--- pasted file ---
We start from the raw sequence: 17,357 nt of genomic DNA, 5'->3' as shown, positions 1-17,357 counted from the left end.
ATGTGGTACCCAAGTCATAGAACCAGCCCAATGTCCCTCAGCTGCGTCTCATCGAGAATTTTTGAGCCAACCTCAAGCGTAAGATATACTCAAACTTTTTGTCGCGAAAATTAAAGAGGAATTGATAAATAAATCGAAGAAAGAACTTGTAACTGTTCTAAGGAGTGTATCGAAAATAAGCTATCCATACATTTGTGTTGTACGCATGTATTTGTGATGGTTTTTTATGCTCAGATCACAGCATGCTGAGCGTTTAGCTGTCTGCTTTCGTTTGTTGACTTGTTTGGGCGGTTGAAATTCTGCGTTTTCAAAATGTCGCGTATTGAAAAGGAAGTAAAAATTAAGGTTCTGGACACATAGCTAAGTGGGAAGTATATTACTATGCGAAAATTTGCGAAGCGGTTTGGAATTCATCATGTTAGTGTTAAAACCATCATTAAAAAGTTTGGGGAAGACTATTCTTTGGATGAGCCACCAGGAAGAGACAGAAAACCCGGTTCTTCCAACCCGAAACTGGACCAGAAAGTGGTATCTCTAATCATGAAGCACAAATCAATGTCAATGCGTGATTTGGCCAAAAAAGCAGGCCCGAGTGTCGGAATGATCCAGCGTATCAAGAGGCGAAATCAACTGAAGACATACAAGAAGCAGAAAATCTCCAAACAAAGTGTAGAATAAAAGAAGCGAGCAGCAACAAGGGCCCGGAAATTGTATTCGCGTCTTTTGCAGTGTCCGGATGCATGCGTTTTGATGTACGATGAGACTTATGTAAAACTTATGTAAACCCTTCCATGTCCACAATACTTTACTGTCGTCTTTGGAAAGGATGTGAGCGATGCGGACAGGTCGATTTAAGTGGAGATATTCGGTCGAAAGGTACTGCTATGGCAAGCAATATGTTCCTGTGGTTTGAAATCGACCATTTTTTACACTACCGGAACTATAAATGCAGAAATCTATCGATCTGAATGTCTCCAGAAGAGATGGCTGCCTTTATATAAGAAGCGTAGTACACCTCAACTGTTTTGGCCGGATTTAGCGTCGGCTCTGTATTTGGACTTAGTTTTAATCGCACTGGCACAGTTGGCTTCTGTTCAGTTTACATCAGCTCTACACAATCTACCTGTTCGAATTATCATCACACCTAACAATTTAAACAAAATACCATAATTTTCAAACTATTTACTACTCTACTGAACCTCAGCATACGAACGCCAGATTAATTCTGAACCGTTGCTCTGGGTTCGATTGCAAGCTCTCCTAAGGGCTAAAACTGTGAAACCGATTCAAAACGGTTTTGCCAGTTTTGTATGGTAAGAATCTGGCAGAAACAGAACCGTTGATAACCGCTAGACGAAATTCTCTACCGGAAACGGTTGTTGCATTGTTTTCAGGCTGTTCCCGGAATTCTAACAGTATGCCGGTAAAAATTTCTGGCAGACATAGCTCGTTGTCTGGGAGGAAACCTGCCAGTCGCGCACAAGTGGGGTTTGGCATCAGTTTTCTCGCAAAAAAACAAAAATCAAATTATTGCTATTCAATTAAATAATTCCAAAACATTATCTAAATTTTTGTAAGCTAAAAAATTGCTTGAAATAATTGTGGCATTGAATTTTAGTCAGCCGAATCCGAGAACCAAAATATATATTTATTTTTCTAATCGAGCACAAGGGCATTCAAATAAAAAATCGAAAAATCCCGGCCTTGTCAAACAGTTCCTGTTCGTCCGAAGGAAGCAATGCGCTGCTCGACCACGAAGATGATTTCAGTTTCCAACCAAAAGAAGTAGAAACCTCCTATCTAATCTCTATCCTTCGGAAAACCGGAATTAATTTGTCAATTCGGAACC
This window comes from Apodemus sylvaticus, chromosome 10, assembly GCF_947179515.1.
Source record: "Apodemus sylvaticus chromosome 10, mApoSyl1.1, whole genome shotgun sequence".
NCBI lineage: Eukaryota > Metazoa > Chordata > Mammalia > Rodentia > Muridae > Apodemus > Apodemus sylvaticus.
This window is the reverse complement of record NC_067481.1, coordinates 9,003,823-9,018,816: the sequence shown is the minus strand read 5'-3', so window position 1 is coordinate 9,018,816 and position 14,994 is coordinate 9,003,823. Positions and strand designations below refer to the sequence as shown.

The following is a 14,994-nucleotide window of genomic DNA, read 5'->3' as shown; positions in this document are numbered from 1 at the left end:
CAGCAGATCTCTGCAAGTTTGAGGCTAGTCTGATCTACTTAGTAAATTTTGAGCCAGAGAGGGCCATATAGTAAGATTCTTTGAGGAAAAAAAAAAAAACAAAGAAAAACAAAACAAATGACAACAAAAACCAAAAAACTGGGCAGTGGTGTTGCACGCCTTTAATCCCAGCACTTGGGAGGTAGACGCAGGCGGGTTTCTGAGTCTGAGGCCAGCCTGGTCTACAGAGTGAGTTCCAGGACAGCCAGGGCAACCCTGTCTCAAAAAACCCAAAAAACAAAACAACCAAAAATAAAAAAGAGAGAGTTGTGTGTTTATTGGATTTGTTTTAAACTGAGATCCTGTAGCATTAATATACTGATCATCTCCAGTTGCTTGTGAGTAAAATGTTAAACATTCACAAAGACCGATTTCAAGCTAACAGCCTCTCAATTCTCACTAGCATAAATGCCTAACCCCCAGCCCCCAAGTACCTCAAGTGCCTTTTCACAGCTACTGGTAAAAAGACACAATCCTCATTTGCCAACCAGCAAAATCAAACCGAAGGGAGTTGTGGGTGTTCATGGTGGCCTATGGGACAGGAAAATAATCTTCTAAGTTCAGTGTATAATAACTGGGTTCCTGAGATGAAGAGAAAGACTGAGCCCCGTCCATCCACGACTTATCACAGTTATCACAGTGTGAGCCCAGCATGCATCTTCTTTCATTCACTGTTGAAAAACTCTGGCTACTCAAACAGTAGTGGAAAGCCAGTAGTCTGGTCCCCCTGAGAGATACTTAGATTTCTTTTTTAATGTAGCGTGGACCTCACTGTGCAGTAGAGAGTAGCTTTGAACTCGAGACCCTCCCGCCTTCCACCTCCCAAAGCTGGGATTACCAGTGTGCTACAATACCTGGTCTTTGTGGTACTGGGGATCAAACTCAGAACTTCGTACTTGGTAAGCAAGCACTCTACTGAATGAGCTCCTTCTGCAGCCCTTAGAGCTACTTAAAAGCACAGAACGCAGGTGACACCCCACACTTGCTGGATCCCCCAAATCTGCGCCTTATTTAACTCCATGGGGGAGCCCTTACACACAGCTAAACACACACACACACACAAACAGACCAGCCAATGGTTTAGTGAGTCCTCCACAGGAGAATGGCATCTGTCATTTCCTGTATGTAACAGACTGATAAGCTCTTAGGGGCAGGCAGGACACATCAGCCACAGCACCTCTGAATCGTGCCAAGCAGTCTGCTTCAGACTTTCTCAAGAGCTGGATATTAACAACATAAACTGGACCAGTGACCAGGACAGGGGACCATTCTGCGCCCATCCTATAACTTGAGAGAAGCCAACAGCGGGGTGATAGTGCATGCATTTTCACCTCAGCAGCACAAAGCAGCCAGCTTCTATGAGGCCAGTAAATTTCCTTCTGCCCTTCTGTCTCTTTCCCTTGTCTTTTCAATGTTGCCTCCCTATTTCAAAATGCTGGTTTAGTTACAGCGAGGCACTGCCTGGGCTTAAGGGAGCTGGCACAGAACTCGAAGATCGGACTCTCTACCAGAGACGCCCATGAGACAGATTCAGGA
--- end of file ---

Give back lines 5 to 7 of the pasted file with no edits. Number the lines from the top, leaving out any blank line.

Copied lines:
NCBI lineage: Eukaryota > Metazoa > Chordata > Mammalia > Rodentia > Muridae > Apodemus > Apodemus sylvaticus.
This window is the reverse complement of record NC_067481.1, coordinates 9,003,823-9,018,816: the sequence shown is the minus strand read 5'-3', so window position 1 is coordinate 9,018,816 and position 14,994 is coordinate 9,003,823. Positions and strand designations below refer to the sequence as shown.

The following is a 14,994-nucleotide window of genomic DNA, read 5'->3' as shown; positions in this document are numbered from 1 at the left end: